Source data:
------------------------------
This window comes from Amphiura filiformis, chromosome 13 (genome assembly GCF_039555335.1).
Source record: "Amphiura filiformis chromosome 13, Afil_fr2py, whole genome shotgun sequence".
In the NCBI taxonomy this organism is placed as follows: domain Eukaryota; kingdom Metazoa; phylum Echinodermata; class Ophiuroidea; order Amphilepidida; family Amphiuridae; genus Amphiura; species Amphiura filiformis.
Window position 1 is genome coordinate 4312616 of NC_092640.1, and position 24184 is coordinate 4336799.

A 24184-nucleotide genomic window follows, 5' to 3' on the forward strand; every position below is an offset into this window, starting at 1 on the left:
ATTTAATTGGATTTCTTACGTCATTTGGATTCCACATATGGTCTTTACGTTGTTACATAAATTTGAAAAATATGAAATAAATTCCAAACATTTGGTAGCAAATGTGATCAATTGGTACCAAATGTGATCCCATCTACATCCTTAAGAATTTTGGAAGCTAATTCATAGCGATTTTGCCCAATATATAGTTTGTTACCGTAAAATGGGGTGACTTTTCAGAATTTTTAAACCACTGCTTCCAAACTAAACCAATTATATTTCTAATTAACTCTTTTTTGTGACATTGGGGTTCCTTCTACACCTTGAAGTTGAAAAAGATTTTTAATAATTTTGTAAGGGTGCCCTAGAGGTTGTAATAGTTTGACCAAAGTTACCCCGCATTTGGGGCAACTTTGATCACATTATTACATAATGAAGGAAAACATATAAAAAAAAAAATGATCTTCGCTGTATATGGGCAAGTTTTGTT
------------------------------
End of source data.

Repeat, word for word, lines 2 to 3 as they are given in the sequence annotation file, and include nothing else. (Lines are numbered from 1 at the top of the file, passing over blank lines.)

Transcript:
Source record: "Amphiura filiformis chromosome 13, Afil_fr2py, whole genome shotgun sequence".
In the NCBI taxonomy this organism is placed as follows: domain Eukaryota; kingdom Metazoa; phylum Echinodermata; class Ophiuroidea; order Amphilepidida; family Amphiuridae; genus Amphiura; species Amphiura filiformis.